Of course, things might go wrong in other ways. For instance, a major war could push up the need of fuels and cause the oil industry to restart extracting resources that a market economy cannot extract. It is possible, indeed, that the current drive for war is the result of exactly this kind of considerations. Nevertheless, war is not unavoidable and, if we manage to avoid it, then 2015 may be remembered as the year when everything changed. A year of hope!

Sunday, December 27, 2015

A Cli-Fi Story: Winter Solstice in Antarctica

Reposted from "Chimeras"

Antarctica deglaciated and uplifted, as it could appear ten thousand years after the Great Warming of the 21st century (from global warming art). 

The text below is part of my cli-fi novel "Queen of Antarctica" that one of these days I might be able to publish, somewhere. The novel takes place in a remote future and it is based on the idea that, after the runaway climate change of the 21st century, the survivors managed to colonize the extreme North and the extreme South of the planet, including Antarctica. And here is how their remote descendants living in Antarctica would tell the story. Note that the story assumes a relatively warm Antarctica, but it reflects the peculiar conditions of a civilization living near the South Pole that would experience six months of light followed by six months of darkness.In this world, people would spend the dark winter in a sort of hibernation. For them, seeing the stars in the dark sky would be something special, worth celebrating. 

Children, come. Come here, because this is a special night. It is the night when the Moon is highest in the sky, and the night when the Moon starts to go down and, slowly, to let the sun come back, and give us light again after the long winter night. And we call this night the night of the winter solstice.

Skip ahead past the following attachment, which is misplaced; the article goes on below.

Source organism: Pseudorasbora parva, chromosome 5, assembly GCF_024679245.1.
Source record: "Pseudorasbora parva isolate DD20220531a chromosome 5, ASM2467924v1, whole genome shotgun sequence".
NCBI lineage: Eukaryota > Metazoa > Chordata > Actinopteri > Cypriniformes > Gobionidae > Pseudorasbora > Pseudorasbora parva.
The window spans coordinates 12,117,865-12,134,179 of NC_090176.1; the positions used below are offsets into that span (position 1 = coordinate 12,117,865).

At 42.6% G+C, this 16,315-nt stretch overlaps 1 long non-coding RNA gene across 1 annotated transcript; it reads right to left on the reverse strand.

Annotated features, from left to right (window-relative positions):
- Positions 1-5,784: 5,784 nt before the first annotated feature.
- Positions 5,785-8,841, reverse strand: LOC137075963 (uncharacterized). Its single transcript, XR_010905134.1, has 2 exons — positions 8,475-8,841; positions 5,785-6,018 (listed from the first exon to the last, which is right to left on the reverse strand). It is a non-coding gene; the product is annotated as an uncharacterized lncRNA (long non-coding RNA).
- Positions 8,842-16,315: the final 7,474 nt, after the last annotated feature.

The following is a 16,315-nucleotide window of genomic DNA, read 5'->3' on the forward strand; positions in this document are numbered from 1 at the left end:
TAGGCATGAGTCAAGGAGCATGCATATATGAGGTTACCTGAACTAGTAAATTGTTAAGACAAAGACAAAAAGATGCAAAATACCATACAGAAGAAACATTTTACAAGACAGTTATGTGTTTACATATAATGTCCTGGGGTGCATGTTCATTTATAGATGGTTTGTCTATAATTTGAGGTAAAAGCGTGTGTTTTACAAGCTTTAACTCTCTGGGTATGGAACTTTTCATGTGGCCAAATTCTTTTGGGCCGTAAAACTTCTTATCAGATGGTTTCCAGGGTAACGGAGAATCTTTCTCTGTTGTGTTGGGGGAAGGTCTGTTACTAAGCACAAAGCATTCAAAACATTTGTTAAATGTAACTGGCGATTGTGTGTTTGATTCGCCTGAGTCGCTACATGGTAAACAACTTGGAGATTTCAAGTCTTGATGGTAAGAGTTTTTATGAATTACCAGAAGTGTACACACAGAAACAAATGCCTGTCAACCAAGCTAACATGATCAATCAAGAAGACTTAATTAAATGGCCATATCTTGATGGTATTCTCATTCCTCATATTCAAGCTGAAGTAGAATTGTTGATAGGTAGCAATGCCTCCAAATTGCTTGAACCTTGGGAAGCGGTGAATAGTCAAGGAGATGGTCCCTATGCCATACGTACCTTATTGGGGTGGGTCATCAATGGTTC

So, children, you have been sleeping through the long winter night, but now you are awake, and it is good that you are awake because this is a very special night. It is the night when we all wear heavy clothing and we go out to look at the stars! Yes, children, the sky is dark during the solstice night, and this night is darker than all the other nights of the year. So, we go out and we look at the stars, and at the moon, and at the planets above us. It is beautiful, and many of you have already seen it, and some of the youngest among you see the dark sky for the first time because they were too young to go out the last solstice.

But before we go outside to see the stars, children, it is the time for me to tell you a story. I'll tell you the story of the land where we live, that we call Antarctica; and of the city where we live, that we call just the city. And it is for me to tell you this story because I am the oldest woman of the city and some say that for this reason I am a wise woman, and some call me witch because I know many things. And this may be true, though all what I know I learned from other wise women who came before me, just like you, children, are learning this story from me. And maybe, one day, when you'll be old as I am now, you'll be telling this story to the children who will be here in front of you, because this is what has happened in our city for a long, long, time, since it was founded long, long ago.